Angelo Cataldi: How long until the fans don’t really care

Philadelphia Eagles v New York Giants After four years of playing football here, we still don’t know the real Mike Vick.

We don’t really care.

Take a long look at those words. They represent an arrogance that is infecting all of professional sports, an insane but growing belief that fans no longer hold the importance they once did.

That statement was made — in public, within earshot of dozens of reporters — at a symposium sponsored by the Rothman Institute in Center City last week. The speaker was Flyers president Peter Luukko, and he was talking about how frustrated fans have become over misinformation on player injuries.

At the time, Luukko was responding to complaints that the NHL identifies injuries only by “upper body” or “lower body,” presumably so that opponents cannot target a weakened knee or a sore shoulder. His implication was that protecting the health of the player had risen above the need to inform the public.

There are two problems with his logic. First, everyone knows the nature of an injury within hours anyway. Is it really any secret that Chris Pronger was suffering from a series of career-threatening concussions, not upper-body injuries? Or that Braydon Coburn sustained a separated left shoulder, or that Kimmo Timonen fractured his right foot? There are no secrets in sports, not in this digital age.

A far bigger issue is the attitude behind the remark. Luukko is a top executive in sports, and he openly admitted “we don’t really care” how the customers feel? At another point in the symposium, Luukko proudly announced that if a player is expected to miss eight weeks with an injury, “we’ll say 10.”

When did it become good business to lie to the fans? How stupid is it to charge $100 or more for a ticket and then publicly insult the person making that investment? If truth is not a priority, then why should fans pay attention to anything the Flyers say?

Peter Luukko is by no means a dumb man. He is regarded as one of the best arena builders in North America, a visionary who has made countless millions for Comcast-Spectacor. Unfortunately, he is also a product of his times, a symbol of a screw-you attitude that is smothering sports today.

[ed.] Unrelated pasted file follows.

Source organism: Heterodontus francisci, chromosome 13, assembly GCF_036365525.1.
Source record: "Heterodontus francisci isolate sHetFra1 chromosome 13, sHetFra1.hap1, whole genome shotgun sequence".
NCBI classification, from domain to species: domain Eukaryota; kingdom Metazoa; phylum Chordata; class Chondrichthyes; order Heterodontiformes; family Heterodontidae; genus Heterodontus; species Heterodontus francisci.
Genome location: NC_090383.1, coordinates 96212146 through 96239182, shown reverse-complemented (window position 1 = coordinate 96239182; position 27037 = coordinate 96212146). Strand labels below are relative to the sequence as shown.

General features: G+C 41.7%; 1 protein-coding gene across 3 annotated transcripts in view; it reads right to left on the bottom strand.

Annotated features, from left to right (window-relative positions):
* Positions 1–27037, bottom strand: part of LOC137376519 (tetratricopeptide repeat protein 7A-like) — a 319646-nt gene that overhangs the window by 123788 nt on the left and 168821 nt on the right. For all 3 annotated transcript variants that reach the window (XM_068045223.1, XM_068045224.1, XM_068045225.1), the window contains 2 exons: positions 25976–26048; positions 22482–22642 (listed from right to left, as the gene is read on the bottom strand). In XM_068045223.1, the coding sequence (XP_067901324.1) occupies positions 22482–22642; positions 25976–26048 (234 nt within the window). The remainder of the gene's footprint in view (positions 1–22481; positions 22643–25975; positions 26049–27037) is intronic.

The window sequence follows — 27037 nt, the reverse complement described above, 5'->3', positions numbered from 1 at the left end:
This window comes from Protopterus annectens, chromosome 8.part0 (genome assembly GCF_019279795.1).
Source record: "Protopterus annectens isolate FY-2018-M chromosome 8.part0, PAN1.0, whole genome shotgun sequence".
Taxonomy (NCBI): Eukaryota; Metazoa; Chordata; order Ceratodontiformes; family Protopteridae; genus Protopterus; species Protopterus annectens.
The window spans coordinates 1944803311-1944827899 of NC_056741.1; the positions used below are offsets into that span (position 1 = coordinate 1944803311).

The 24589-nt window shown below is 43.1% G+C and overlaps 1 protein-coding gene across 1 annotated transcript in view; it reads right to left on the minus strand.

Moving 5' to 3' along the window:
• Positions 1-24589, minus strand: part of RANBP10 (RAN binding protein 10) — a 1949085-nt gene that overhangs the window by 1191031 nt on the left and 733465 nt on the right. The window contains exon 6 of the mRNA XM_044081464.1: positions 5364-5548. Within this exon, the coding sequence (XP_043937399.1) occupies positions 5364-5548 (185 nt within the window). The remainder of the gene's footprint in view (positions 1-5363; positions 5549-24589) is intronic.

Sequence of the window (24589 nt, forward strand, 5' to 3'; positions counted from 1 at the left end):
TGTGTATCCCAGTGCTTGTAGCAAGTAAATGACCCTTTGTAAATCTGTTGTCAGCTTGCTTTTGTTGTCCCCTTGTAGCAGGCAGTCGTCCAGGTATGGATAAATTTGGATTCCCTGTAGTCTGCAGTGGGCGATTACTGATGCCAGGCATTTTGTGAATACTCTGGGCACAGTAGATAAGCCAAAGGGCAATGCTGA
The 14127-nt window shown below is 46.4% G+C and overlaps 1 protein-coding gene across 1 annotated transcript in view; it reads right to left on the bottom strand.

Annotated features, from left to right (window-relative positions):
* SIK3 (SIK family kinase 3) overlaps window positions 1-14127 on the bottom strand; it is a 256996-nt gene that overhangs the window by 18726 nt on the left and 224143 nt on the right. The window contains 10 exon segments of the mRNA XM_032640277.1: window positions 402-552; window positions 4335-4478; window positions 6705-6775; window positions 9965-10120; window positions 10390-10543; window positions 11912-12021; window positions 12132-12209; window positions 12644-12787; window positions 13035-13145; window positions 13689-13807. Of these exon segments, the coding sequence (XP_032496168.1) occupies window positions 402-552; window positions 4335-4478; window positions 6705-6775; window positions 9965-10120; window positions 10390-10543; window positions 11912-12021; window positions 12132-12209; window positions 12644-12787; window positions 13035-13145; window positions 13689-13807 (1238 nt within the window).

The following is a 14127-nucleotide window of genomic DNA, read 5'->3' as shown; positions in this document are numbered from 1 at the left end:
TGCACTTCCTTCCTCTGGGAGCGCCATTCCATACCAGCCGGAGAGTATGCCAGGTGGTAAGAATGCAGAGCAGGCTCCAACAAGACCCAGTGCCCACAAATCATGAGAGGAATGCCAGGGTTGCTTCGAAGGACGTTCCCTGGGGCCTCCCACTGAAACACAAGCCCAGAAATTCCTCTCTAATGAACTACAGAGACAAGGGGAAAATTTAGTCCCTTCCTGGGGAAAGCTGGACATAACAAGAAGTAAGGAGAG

As someone who has spoken to fans for 23 years at WIP radio, I can say with great conviction that the gulf between our teams and their fans has never been greater, and it is precisely because of statements like the one by Luukko. While the Flyers were sitting home, having failed to make the playoffs, their boss was boasting about spreading falsehoods to the fans.

Longtime Phillies executive Bill Giles once told me the biggest enemy of all sports teams is apathy. The games only matter when there are fans in the seats, or in the bars talking about last night’s game. How much longer will it be before fans fire Peter Luukko’s words right back at him? How long before his words become their credo?

We don’t really care.

Will the real Mike Vick please stand up?

Mike Vick has just finished an amazing week, even by his standards. He called his critics “ignorant,” helped publicize the Jersey shore recovery from Sandy and boasted that he’s still the fleetest-footed quarterback in the NFL. OK, I give up. Who is the real Mike Vick?

He has been the most intriguing sports figure in Philadelphia for four years, from the day he shocked the world by stepping out of prison and onto the Eagles. Vick has performed brilliantly, horribly, courageously, stupidly and with no discernible pattern of behavior.